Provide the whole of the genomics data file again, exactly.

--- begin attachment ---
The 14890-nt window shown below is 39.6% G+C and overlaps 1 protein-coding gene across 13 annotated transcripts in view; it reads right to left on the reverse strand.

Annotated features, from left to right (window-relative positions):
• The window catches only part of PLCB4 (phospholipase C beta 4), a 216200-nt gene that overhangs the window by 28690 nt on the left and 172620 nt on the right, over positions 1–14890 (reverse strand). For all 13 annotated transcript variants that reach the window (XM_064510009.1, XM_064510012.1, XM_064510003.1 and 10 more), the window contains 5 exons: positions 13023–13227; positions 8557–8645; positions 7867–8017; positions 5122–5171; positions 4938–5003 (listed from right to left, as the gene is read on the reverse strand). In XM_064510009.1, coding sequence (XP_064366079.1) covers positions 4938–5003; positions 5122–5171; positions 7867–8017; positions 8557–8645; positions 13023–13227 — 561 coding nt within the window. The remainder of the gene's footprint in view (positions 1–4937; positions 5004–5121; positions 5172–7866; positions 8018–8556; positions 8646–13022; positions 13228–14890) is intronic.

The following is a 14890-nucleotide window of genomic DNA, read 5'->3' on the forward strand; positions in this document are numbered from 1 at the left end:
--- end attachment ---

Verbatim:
The 14890-nt window shown below is 39.6% G+C and overlaps 1 protein-coding gene across 13 annotated transcripts in view; it reads right to left on the reverse strand.

Annotated features, from left to right (window-relative positions):
• The window catches only part of PLCB4 (phospholipase C beta 4), a 216200-nt gene that overhangs the window by 28690 nt on the left and 172620 nt on the right, over positions 1–14890 (reverse strand). For all 13 annotated transcript variants that reach the window (XM_064510009.1, XM_064510012.1, XM_064510003.1 and 10 more), the window contains 5 exons: positions 13023–13227; positions 8557–8645; positions 7867–8017; positions 5122–5171; positions 4938–5003 (listed from right to left, as the gene is read on the reverse strand). In XM_064510009.1, coding sequence (XP_064366079.1) covers positions 4938–5003; positions 5122–5171; positions 7867–8017; positions 8557–8645; positions 13023–13227 — 561 coding nt within the window. The remainder of the gene's footprint in view (positions 1–4937; positions 5004–5121; positions 5172–7866; positions 8018–8556; positions 8646–13022; positions 13228–14890) is intronic.

The following is a 14890-nucleotide window of genomic DNA, read 5'->3' on the forward strand; positions in this document are numbered from 1 at the left end: